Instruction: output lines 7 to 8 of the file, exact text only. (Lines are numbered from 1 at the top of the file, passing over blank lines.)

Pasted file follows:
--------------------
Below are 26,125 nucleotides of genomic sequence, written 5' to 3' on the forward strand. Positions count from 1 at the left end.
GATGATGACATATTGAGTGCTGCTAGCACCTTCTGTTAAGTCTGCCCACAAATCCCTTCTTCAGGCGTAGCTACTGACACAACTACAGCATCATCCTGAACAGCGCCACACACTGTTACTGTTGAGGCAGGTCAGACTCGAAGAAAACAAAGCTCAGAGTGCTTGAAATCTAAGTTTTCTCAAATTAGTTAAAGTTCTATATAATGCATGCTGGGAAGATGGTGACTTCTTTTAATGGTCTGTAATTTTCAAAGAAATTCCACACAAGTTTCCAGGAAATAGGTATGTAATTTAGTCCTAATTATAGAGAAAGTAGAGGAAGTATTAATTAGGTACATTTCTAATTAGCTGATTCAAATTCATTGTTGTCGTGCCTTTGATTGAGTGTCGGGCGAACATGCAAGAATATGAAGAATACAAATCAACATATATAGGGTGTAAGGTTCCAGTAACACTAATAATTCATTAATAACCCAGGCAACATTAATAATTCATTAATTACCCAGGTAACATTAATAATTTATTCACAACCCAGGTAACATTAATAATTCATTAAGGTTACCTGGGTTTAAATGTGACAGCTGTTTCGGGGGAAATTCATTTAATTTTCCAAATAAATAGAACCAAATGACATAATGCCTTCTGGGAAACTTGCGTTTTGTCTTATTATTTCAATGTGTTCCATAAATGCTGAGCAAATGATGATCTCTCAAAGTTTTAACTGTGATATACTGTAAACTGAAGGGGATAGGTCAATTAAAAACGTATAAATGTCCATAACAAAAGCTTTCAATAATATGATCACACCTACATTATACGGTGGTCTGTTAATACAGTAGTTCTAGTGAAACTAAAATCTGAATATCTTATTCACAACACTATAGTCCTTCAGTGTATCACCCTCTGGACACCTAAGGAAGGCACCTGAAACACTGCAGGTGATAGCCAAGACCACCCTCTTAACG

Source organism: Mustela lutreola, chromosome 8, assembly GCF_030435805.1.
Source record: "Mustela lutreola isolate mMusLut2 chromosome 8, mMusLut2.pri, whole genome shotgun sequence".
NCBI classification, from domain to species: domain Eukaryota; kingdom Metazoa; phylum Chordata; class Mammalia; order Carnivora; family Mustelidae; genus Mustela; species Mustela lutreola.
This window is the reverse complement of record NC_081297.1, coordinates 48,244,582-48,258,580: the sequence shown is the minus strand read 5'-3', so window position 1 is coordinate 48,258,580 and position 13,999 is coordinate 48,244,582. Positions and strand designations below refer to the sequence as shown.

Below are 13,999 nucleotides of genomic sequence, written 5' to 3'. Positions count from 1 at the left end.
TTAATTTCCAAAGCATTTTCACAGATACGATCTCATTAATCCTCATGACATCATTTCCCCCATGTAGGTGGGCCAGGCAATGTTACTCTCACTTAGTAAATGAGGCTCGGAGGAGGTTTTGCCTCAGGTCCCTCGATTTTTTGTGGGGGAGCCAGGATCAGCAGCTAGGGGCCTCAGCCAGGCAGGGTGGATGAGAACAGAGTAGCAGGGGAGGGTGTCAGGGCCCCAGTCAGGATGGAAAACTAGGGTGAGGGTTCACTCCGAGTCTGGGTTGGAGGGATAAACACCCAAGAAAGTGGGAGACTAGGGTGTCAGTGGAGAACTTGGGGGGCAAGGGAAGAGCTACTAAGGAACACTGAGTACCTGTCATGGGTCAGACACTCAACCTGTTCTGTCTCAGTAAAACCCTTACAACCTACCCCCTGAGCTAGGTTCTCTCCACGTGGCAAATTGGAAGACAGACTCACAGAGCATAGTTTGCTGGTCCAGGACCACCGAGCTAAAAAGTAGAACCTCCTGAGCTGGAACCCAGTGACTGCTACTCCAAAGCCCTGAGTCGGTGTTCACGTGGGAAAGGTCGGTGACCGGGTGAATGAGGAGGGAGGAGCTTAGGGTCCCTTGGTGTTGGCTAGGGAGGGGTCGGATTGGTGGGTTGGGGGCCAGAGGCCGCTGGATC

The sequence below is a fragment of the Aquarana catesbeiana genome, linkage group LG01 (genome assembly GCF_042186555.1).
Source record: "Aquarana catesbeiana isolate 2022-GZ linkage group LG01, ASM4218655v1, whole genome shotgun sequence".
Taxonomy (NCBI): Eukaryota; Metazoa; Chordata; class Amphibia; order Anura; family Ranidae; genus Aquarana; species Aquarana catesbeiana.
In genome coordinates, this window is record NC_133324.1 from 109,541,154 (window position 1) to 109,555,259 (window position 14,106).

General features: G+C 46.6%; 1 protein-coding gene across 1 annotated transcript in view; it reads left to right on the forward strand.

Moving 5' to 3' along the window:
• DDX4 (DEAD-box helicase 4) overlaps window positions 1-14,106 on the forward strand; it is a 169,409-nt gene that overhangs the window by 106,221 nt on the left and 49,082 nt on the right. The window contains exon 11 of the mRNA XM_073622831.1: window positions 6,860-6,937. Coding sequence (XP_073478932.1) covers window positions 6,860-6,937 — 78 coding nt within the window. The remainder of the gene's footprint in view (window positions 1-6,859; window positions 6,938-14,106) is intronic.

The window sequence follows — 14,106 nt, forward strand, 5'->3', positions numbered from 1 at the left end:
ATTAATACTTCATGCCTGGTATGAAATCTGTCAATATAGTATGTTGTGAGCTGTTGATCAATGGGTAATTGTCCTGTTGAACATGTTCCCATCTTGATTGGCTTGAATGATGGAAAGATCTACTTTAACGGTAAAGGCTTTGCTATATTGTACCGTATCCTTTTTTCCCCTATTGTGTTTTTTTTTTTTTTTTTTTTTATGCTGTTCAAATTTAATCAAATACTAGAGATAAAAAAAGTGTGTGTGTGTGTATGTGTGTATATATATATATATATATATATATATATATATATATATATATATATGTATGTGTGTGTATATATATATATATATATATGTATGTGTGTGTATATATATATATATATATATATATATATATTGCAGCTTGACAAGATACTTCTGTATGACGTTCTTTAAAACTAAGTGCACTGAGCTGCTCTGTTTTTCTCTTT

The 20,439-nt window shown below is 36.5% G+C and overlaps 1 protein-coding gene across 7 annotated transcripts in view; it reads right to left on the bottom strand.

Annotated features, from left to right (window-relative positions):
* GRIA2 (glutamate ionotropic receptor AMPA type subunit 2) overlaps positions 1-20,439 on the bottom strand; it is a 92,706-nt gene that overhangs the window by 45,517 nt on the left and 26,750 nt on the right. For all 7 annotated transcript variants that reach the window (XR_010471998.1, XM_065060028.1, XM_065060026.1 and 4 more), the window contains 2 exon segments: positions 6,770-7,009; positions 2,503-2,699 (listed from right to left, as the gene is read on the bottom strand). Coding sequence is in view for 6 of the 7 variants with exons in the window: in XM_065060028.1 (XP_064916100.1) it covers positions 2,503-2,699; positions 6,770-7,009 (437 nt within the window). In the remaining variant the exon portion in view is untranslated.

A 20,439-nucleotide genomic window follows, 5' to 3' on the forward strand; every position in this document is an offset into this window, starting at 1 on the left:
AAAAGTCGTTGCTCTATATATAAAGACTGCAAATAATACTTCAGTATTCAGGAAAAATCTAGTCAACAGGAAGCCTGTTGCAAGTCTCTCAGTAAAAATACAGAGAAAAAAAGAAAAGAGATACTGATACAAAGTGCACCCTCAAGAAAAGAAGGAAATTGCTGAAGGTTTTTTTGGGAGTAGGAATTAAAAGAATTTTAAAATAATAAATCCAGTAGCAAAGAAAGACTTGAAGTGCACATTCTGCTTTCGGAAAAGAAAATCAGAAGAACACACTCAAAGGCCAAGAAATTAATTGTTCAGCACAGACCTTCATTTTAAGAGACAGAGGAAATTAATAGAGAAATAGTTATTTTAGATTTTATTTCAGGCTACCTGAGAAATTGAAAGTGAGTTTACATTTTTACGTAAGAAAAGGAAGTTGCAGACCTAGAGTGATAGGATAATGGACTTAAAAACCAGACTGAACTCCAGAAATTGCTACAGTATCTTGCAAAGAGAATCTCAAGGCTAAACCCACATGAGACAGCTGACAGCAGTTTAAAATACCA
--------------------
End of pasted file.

Below are 13,999 nucleotides of genomic sequence, written 5' to 3'. Positions count from 1 at the left end.
TTAATTTCCAAAGCATTTTCACAGATACGATCTCATTAATCCTCATGACATCATTTCCCCCATGTAGGTGGGCCAGGCAATGTTACTCTCACTTAGTAAATGAGGCTCGGAGGAGGTTTTGCCTCAGGTCCCTCGATTTTTTGTGGGGGAGCCAGGATCAGCAGCTAGGGGCCTCAGCCAGGCAGGGTGGATGAGAACAGAGTAGCAGGGGAGGGTGTCAGGGCCCCAGTCAGGATGGAAAACTAGGGTGAGGGTTCACTCCGAGTCTGGGTTGGAGGGATAAACACCCAAGAAAGTGGGAGACTAGGGTGTCAGTGGAGAACTTGGGGGGCAAGGGAAGAGCTACTAAGGAACACTGAGTACCTGTCATGGGTCAGACACTCAACCTGTTCTGTCTCAGTAAAACCCTTACAACCTACCCCCTGAGCTAGGTTCTCTCCACGTGGCAAATTGGAAGACAGACTCACAGAGCATAGTTTGCTGGTCCAGGACCACCGAGCTAAAAAGTAGAACCTCCTGAGCTGGAACCCAGTGACTGCTACTCCAAAGCCCTGAGTCGGTGTTCACGTGGGAAAGGTCGGTGACCGGGTGAATGAGGAGGGAGGAGCTTAGGGTCCCTTGGTGTTGGCTAGGGAGGGGTCGGATTGGTGGGTTGGGGGCCAGAGGCCGCTGGATC